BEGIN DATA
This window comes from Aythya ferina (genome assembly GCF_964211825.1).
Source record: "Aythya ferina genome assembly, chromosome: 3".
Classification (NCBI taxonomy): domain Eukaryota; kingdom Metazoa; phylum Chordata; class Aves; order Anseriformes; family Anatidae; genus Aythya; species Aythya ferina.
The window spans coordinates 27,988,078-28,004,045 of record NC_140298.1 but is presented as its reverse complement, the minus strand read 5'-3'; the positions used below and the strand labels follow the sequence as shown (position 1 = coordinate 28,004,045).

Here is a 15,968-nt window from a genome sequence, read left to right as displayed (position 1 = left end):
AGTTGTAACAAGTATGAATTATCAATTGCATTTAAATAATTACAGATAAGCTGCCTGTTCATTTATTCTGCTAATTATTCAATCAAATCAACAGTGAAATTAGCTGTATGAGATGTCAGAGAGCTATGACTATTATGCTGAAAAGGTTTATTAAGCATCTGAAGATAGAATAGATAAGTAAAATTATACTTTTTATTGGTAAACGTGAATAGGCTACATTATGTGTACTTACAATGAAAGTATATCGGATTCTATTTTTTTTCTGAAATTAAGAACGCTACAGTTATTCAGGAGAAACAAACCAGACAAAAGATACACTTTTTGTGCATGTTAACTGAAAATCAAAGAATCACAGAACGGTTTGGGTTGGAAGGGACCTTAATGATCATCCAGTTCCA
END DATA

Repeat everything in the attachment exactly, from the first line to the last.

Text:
This window comes from Aythya ferina (genome assembly GCF_964211825.1).
Source record: "Aythya ferina genome assembly, chromosome: 3".
Classification (NCBI taxonomy): domain Eukaryota; kingdom Metazoa; phylum Chordata; class Aves; order Anseriformes; family Anatidae; genus Aythya; species Aythya ferina.
The window spans coordinates 27,988,078-28,004,045 of record NC_140298.1 but is presented as its reverse complement, the minus strand read 5'-3'; the positions used below and the strand labels follow the sequence as shown (position 1 = coordinate 28,004,045).

Here is a 15,968-nt window from a genome sequence, read left to right as displayed (position 1 = left end):
AGTTGTAACAAGTATGAATTATCAATTGCATTTAAATAATTACAGATAAGCTGCCTGTTCATTTATTCTGCTAATTATTCAATCAAATCAACAGTGAAATTAGCTGTATGAGATGTCAGAGAGCTATGACTATTATGCTGAAAAGGTTTATTAAGCATCTGAAGATAGAATAGATAAGTAAAATTATACTTTTTATTGGTAAACGTGAATAGGCTACATTATGTGTACTTACAATGAAAGTATATCGGATTCTATTTTTTTTCTGAAATTAAGAACGCTACAGTTATTCAGGAGAAACAAACCAGACAAAAGATACACTTTTTGTGCATGTTAACTGAAAATCAAAGAATCACAGAACGGTTTGGGTTGGAAGGGACCTTAATGATCATCCAGTTCCA